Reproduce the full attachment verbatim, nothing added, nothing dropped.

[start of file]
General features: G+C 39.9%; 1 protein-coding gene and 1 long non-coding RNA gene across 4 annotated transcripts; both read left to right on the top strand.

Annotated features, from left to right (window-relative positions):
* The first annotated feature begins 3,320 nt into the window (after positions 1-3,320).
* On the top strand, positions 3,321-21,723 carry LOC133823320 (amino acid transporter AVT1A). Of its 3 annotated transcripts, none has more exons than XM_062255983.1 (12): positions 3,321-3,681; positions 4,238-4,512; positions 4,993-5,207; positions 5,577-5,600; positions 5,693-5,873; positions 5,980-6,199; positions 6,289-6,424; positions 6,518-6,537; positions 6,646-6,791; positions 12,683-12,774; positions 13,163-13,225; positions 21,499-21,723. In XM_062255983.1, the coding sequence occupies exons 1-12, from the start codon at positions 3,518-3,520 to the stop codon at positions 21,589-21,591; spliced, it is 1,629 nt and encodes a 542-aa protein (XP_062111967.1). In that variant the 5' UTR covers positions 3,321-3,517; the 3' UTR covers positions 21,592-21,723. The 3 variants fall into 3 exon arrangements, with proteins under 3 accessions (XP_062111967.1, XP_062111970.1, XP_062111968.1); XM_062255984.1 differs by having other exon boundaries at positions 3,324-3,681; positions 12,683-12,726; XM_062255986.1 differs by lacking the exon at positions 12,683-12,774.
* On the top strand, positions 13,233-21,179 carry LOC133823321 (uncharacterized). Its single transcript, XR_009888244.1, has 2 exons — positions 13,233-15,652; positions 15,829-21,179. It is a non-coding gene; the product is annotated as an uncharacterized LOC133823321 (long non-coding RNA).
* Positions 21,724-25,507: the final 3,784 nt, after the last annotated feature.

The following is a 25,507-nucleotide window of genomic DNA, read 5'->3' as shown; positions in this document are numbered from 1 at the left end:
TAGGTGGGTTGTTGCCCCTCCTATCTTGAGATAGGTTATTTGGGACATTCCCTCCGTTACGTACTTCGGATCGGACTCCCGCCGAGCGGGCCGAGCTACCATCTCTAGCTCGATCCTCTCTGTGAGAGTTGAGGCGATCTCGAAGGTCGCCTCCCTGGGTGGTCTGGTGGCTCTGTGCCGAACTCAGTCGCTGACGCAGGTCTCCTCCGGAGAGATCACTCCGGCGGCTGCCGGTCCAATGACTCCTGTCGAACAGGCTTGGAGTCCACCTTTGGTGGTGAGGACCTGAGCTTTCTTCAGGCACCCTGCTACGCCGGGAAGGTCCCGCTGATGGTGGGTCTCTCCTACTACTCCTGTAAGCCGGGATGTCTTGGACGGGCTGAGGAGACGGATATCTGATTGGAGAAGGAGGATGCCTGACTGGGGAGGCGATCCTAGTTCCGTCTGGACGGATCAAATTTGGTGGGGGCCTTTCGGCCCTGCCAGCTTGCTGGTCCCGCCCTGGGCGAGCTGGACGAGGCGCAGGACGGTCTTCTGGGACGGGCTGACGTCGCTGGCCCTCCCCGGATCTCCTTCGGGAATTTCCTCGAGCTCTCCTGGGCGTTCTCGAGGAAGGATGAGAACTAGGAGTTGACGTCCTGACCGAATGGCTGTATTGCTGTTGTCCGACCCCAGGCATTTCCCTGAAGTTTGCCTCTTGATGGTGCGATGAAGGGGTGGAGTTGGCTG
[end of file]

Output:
General features: G+C 39.9%; 1 protein-coding gene and 1 long non-coding RNA gene across 4 annotated transcripts; both read left to right on the top strand.

Annotated features, from left to right (window-relative positions):
* The first annotated feature begins 3,320 nt into the window (after positions 1-3,320).
* On the top strand, positions 3,321-21,723 carry LOC133823320 (amino acid transporter AVT1A). Of its 3 annotated transcripts, none has more exons than XM_062255983.1 (12): positions 3,321-3,681; positions 4,238-4,512; positions 4,993-5,207; positions 5,577-5,600; positions 5,693-5,873; positions 5,980-6,199; positions 6,289-6,424; positions 6,518-6,537; positions 6,646-6,791; positions 12,683-12,774; positions 13,163-13,225; positions 21,499-21,723. In XM_062255983.1, the coding sequence occupies exons 1-12, from the start codon at positions 3,518-3,520 to the stop codon at positions 21,589-21,591; spliced, it is 1,629 nt and encodes a 542-aa protein (XP_062111967.1). In that variant the 5' UTR covers positions 3,321-3,517; the 3' UTR covers positions 21,592-21,723. The 3 variants fall into 3 exon arrangements, with proteins under 3 accessions (XP_062111967.1, XP_062111970.1, XP_062111968.1); XM_062255984.1 differs by having other exon boundaries at positions 3,324-3,681; positions 12,683-12,726; XM_062255986.1 differs by lacking the exon at positions 12,683-12,774.
* On the top strand, positions 13,233-21,179 carry LOC133823321 (uncharacterized). Its single transcript, XR_009888244.1, has 2 exons — positions 13,233-15,652; positions 15,829-21,179. It is a non-coding gene; the product is annotated as an uncharacterized LOC133823321 (long non-coding RNA).
* Positions 21,724-25,507: the final 3,784 nt, after the last annotated feature.

The following is a 25,507-nucleotide window of genomic DNA, read 5'->3' as shown; positions in this document are numbered from 1 at the left end:
TAGGTGGGTTGTTGCCCCTCCTATCTTGAGATAGGTTATTTGGGACATTCCCTCCGTTACGTACTTCGGATCGGACTCCCGCCGAGCGGGCCGAGCTACCATCTCTAGCTCGATCCTCTCTGTGAGAGTTGAGGCGATCTCGAAGGTCGCCTCCCTGGGTGGTCTGGTGGCTCTGTGCCGAACTCAGTCGCTGACGCAGGTCTCCTCCGGAGAGATCACTCCGGCGGCTGCCGGTCCAATGACTCCTGTCGAACAGGCTTGGAGTCCACCTTTGGTGGTGAGGACCTGAGCTTTCTTCAGGCACCCTGCTACGCCGGGAAGGTCCCGCTGATGGTGGGTCTCTCCTACTACTCCTGTAAGCCGGGATGTCTTGGACGGGCTGAGGAGACGGATATCTGATTGGAGAAGGAGGATGCCTGACTGGGGAGGCGATCCTAGTTCCGTCTGGACGGATCAAATTTGGTGGGGGCCTTTCGGCCCTGCCAGCTTGCTGGTCCCGCCCTGGGCGAGCTGGACGAGGCGCAGGACGGTCTTCTGGGACGGGCTGACGTCGCTGGCCCTCCCCGGATCTCCTTCGGGAATTTCCTCGAGCTCTCCTGGGCGTTCTCGAGGAAGGATGAGAACTAGGAGTTGACGTCCTGACCGAATGGCTGTATTGCTGTTGTCCGACCCCAGGCATTTCCCTGAAGTTTGCCTCTTGATGGTGCGATGAAGGGGTGGAGTTGGCTG